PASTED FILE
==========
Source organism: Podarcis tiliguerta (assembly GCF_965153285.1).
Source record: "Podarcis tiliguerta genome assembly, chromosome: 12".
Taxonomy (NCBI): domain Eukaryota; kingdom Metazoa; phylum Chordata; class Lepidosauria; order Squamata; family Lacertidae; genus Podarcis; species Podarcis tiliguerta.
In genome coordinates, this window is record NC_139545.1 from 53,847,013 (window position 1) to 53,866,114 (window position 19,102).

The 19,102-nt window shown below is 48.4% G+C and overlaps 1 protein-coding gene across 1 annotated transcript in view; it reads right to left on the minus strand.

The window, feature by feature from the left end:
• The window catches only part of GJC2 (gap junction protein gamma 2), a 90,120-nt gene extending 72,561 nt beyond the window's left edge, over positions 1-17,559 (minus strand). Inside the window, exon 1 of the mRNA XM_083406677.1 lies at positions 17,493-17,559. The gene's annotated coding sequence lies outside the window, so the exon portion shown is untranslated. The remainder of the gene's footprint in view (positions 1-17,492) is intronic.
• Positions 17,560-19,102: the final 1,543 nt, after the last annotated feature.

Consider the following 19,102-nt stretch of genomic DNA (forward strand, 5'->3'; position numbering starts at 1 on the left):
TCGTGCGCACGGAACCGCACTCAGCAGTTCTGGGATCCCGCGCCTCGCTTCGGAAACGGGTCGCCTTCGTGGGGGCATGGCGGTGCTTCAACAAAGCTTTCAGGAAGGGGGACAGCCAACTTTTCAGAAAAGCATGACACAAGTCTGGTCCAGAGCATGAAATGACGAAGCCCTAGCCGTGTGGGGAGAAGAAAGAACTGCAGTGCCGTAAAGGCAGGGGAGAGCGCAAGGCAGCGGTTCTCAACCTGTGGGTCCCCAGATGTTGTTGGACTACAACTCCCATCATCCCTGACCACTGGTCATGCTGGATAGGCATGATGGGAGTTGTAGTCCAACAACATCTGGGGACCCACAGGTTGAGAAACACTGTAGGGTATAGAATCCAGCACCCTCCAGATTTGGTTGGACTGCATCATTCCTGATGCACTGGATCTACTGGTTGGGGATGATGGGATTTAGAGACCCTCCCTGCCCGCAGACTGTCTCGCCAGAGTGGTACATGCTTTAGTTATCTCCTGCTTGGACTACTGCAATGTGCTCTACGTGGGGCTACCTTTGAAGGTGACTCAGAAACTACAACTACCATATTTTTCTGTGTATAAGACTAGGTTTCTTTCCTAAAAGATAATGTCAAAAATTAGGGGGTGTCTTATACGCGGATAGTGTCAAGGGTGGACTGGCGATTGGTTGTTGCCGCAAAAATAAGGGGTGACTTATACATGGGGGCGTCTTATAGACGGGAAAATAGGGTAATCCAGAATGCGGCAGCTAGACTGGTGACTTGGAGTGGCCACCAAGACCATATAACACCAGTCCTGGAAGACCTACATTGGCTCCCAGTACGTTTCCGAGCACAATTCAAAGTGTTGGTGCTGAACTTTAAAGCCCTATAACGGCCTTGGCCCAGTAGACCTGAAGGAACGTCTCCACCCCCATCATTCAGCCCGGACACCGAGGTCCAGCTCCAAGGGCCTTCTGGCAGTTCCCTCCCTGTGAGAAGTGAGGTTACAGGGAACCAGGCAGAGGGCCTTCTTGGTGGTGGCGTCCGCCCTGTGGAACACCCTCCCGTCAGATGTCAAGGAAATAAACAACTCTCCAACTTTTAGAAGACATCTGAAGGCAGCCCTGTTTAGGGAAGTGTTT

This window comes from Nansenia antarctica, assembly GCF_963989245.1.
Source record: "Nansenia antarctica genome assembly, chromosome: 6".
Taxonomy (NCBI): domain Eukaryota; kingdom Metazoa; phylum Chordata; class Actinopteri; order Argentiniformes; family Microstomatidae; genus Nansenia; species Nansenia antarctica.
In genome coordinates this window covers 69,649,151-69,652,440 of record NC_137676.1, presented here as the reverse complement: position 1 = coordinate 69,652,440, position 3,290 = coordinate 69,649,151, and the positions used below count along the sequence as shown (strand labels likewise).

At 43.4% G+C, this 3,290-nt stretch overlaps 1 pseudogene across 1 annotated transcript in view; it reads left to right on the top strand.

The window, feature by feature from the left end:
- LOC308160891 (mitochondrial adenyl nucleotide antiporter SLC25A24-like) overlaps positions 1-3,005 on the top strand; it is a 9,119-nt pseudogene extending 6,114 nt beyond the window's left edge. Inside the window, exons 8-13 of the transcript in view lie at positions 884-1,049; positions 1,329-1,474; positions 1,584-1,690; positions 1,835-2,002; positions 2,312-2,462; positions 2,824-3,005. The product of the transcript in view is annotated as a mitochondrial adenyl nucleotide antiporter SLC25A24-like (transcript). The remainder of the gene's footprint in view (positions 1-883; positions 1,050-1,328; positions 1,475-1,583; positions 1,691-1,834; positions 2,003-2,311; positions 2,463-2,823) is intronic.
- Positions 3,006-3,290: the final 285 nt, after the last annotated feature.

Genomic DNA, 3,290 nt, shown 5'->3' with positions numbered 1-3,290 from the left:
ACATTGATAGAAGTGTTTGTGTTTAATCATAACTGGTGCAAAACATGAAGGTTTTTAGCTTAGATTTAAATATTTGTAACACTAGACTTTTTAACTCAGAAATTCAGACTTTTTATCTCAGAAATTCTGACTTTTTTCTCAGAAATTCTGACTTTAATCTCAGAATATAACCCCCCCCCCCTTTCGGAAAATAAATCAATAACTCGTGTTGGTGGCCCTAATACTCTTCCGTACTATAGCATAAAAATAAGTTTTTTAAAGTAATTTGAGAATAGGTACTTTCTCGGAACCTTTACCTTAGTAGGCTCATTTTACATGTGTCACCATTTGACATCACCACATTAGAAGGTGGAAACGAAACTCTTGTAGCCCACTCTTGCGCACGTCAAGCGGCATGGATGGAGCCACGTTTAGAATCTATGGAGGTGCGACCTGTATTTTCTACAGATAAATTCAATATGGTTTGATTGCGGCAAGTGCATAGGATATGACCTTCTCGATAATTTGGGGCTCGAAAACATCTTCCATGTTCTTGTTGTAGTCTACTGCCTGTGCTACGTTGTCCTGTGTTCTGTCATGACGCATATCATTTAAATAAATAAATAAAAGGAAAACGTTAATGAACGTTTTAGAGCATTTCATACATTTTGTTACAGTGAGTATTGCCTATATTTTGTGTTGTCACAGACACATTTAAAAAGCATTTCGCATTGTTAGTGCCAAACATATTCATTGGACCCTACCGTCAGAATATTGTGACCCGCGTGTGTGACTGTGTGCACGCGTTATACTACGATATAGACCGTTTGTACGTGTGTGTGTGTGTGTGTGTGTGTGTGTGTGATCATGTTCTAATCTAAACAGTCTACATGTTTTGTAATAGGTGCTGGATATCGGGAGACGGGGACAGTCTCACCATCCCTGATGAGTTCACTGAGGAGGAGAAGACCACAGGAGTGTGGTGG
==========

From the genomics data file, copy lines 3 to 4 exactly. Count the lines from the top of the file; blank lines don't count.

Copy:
Taxonomy (NCBI): domain Eukaryota; kingdom Metazoa; phylum Chordata; class Lepidosauria; order Squamata; family Lacertidae; genus Podarcis; species Podarcis tiliguerta.
In genome coordinates, this window is record NC_139545.1 from 53,847,013 (window position 1) to 53,866,114 (window position 19,102).